Here I am about to go on a boat trip and stupidly I had not even considered we would do this. How I had imagined we would visit a floating village without a boat being involved, I do not know. But that’s me, say yes to things and think about it later.
Now I don’t particularly like boats. In fact I don’t particularly like water either. Well, obviously not all water. I don’t want you think I don’t shower. It’s more sea like water, the stuff that boats sail on, that have an adverse effect on me. I have a good reason for this sailing aversion. I can’t swim and any boat trip is seen as a possible drowning threat. The only boats I will go on and probably then kicking and screaming are those that tend to have lots of safety equipment such as lifeboats, life rafts, life jackets; you know all those safety things that have the word life attached to them. I want to live you see for quite a few more years. I know, maybe learning to swim might be a good idea. My attempts at swimming lessons are a whole other blog. Anyway, as usual I am digressing. Back to the boat, did I say boat? Oh, God, never has something looked less like a boat than this one and the sailor less like a sailor. I want to die…
‘Surely we aren’t getting on that,’ I say weakly.
Andrew’s face is enough to tell me we are. After all we have just paid thirty dollars to go on this and Andrew is determined to get his money’s worth. If that means I drown, so be it. Okay, he isn’t that bad. In Cambodia there are two words that just do not exist. Those two words are Health and Safety. This is not a nanny state, oh no. I am the first to disapprove of nanny States but God knows right at that moment I would have begged to be part of a nanny state. The boat is of medium size and is made up of planks of wood with lots of gaps between them. It seems to be cobbled together from bits of old car parts. The motor is an old car engine lashed to the stern; the rudder is controlled by two lengths of rope strapped around a steering wheel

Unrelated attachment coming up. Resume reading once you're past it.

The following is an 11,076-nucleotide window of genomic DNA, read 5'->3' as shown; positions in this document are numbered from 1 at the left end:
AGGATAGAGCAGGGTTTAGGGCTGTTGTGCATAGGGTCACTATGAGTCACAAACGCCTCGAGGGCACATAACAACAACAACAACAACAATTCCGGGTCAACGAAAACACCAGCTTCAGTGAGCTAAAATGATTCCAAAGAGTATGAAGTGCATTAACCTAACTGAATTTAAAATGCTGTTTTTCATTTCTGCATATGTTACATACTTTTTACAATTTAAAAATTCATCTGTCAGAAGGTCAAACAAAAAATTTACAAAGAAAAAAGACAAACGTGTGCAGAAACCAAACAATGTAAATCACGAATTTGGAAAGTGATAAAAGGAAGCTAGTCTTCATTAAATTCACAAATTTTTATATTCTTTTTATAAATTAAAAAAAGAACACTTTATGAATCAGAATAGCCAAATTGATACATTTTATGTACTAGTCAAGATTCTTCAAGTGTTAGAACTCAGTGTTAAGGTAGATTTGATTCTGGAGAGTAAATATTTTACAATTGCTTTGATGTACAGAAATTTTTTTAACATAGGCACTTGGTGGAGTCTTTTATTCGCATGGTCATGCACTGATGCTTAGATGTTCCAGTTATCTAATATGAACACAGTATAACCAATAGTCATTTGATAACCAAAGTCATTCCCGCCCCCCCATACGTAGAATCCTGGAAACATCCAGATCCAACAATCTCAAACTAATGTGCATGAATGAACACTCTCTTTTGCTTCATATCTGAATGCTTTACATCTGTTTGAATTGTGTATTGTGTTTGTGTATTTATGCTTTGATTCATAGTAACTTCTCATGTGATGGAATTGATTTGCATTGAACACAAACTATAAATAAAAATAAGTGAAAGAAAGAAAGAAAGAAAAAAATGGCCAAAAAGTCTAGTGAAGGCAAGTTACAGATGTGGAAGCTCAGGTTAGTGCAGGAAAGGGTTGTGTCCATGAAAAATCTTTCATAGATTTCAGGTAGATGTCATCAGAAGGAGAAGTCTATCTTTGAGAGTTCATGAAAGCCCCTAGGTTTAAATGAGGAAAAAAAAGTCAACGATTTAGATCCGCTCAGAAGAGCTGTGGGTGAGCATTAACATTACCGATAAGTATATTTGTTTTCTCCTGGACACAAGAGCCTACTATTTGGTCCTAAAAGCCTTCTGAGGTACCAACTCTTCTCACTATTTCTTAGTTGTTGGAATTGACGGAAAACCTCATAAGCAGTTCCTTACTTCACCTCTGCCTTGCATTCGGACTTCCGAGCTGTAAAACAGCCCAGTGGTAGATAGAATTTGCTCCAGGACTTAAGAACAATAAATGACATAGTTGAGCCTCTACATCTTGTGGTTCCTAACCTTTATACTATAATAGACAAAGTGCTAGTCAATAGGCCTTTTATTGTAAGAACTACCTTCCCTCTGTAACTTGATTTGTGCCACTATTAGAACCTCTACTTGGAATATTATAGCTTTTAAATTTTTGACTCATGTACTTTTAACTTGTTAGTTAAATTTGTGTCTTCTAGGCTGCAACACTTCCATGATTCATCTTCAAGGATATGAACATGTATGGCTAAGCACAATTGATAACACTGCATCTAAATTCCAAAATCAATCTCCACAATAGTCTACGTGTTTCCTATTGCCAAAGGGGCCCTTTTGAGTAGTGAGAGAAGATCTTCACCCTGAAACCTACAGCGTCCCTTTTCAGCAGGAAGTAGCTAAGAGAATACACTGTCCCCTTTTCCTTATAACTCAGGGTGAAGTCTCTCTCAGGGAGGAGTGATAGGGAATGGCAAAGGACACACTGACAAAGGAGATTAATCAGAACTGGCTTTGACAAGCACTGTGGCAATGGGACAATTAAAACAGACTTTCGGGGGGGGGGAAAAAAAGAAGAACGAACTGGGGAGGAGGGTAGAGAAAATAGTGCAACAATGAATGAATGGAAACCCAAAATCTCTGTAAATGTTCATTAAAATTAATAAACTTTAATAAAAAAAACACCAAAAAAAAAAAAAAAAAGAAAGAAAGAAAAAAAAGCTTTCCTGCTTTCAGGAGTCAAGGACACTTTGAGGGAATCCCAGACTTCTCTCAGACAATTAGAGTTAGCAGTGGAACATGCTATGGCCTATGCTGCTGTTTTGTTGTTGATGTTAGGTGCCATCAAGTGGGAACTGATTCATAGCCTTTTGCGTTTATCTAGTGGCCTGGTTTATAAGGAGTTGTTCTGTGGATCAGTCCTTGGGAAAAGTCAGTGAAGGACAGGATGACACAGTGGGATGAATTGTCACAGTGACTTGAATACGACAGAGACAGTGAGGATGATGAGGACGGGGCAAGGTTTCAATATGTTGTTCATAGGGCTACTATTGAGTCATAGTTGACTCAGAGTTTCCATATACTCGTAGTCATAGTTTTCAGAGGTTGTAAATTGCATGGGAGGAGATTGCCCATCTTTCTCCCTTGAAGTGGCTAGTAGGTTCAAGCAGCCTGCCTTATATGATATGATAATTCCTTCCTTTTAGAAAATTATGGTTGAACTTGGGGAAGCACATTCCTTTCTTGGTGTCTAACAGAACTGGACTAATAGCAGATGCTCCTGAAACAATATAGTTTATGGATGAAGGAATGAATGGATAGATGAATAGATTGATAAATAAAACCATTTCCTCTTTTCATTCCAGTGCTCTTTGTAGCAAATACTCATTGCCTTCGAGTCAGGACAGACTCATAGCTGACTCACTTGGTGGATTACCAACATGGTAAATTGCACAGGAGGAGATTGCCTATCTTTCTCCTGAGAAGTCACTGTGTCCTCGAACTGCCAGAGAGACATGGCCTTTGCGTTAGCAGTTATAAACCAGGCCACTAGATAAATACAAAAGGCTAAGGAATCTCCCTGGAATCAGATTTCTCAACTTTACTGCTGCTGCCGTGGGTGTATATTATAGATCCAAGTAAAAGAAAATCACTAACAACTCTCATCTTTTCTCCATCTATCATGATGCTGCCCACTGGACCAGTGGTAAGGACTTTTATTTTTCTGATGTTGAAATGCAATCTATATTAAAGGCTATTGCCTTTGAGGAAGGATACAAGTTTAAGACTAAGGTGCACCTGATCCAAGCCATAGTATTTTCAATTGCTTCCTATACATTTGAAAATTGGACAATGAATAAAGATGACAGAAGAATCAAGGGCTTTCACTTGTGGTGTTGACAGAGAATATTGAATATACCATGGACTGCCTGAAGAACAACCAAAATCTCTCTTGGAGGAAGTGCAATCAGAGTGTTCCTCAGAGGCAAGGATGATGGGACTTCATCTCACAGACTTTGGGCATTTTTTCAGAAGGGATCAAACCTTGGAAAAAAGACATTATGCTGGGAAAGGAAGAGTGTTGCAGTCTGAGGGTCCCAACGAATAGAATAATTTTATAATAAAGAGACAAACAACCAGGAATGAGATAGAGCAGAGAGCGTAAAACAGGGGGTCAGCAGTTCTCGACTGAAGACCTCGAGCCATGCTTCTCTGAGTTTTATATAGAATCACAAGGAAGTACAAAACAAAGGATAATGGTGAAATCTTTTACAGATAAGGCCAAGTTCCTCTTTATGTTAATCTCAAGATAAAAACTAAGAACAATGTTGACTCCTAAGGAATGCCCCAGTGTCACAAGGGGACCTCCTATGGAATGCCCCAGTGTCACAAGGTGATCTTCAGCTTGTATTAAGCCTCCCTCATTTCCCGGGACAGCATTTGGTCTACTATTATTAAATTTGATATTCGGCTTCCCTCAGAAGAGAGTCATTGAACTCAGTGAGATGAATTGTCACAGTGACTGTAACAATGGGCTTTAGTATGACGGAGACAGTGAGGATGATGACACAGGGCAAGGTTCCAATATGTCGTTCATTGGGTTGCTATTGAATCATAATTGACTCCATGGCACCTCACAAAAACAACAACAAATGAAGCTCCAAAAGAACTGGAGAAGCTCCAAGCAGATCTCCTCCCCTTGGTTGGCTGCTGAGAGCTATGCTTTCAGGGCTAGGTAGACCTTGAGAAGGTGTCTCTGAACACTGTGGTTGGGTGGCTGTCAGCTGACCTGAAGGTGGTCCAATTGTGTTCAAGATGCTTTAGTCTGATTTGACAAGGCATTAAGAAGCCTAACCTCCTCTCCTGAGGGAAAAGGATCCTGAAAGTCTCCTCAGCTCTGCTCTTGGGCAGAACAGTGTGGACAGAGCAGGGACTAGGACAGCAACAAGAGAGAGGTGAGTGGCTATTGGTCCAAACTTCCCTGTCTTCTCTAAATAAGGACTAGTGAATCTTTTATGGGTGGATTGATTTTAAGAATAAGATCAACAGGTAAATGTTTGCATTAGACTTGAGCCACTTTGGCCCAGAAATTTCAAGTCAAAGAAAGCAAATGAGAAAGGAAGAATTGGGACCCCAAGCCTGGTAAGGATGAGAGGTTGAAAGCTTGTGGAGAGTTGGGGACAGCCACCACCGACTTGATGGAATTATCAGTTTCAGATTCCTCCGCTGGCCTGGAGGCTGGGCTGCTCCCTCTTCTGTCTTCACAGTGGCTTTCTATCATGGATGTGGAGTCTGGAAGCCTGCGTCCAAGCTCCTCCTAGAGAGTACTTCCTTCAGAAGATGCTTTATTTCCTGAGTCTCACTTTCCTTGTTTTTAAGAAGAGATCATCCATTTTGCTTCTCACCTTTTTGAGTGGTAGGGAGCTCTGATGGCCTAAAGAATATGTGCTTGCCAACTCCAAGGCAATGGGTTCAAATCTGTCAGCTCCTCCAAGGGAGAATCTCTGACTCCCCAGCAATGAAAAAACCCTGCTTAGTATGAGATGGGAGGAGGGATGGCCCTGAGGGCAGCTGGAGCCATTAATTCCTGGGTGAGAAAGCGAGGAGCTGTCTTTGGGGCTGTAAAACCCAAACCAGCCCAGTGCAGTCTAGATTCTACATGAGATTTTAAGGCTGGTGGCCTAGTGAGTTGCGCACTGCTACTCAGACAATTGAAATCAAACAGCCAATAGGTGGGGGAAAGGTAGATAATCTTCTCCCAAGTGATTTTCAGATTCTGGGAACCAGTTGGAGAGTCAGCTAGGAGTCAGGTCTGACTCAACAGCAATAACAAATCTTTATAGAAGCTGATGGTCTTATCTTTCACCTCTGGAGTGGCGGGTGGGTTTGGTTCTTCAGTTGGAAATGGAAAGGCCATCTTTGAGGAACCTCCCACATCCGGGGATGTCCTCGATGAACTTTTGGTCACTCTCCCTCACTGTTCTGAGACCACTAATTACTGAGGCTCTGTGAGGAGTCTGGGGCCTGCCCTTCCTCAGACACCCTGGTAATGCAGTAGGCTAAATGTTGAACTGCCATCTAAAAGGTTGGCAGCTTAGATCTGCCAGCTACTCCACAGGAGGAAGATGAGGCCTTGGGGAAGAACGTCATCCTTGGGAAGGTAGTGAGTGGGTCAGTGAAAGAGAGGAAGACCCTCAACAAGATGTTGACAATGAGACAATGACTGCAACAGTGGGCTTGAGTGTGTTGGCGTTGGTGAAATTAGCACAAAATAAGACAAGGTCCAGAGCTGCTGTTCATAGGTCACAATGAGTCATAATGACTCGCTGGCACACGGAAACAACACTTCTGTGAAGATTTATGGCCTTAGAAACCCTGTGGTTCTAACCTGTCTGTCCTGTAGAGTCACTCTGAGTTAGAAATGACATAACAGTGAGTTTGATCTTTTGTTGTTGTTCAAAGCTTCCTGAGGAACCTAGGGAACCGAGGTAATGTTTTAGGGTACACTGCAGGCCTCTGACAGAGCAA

‘Is everything okay?’
He nods. ‘Just a slight technical hitch.’
Oh, that’s okay then.
What! What! He points behind him and oh my God, there is water everywhere. Well of course there is water everywhere. What I mean is, it is everywhere it shouldn’t be. Like in our sodding boat. Oh someone please help. A slight technical problem? I’m going to drown and Andrew thinks it is a slight technical problem.
‘Please be serious, is everything okay? We will be okay won’t we? He knows what he’s doing doesn’t he?’
I get the ‘You are getting hysterical look’
‘I don’t know, but I presume so. He has stopped the engine.’
I look frantically around me. Must keep calm, must think of strategies for rescue. Look at the situation calmly. Okay, I am in Cambodia, in the middle of a deep-sea, with no other boats nearby and not another soul in sight, unless you count Andrew and the Captain. The Captain can’t speak English. There is no life raft, no life boat, no life jackets and I can’t swim. Oh God, soon there will be no life, No, no think positive. Think positive, why am I thinking this is somewhat impossible? The only thing I can see on the boat is water and a rickety chair. Deep breaths, deep breaths. I strain to see the nearest bank but there isn’t one. Check Blackberry. Yes, as I guessed, no signal. I’m going to drown in Cambodia and no one will know, well my family will. But no one else will. It’s not like I’m famous. I probably won’t even make the local paper. Oh, what a sad end. Oh, hang on what’s this? The Captain is strolling past me, fag in mouth, and carrying a car battery.
‘Ah,’ says Andrew. My lovely hubby has an irritating habit of saying Ah, and Mmm, a lot. I have come to know the meanings of these Ah’s and Mmm’s over the years and this is such a hopeful Ah that I allow myself a heavy sigh of relief.
‘What is he doing?’ I ask hopefully.
We both watch as the smiling Captain attaches something to the battery and sticks a hose into the water.
‘He’s draining the water out of the boat. Funny isn’t it?’
I beg to differ. I can see nothing to laugh about here unless you count my hysterical laugh as comical.
The boat continues to bob and the Captain gives us a thumbs up. Yes, well, this is not very good actually. After all we have paid for this. I could pay a lot less to go in a haunted house if I wanted to be scared to death. The water runs over my feet and I pull them up quickly. Visions of the water reaching my chin haunt me and I start humming to push the thoughts away. I lean over the boat to see the pump and feel my shoulders relax when I see the water pumping out nicely. Within minutes we are roaring through the deep waters and Captain eats his sandwiches while I dry swallow two painkillers and think that my nerves really cannot take much more. We dock with a bang and a thud and with Andrew and the Captain’s help, along with the rickety chair I disembark. Next step? I now need the toilet desperately. Be warned, that is the next blog…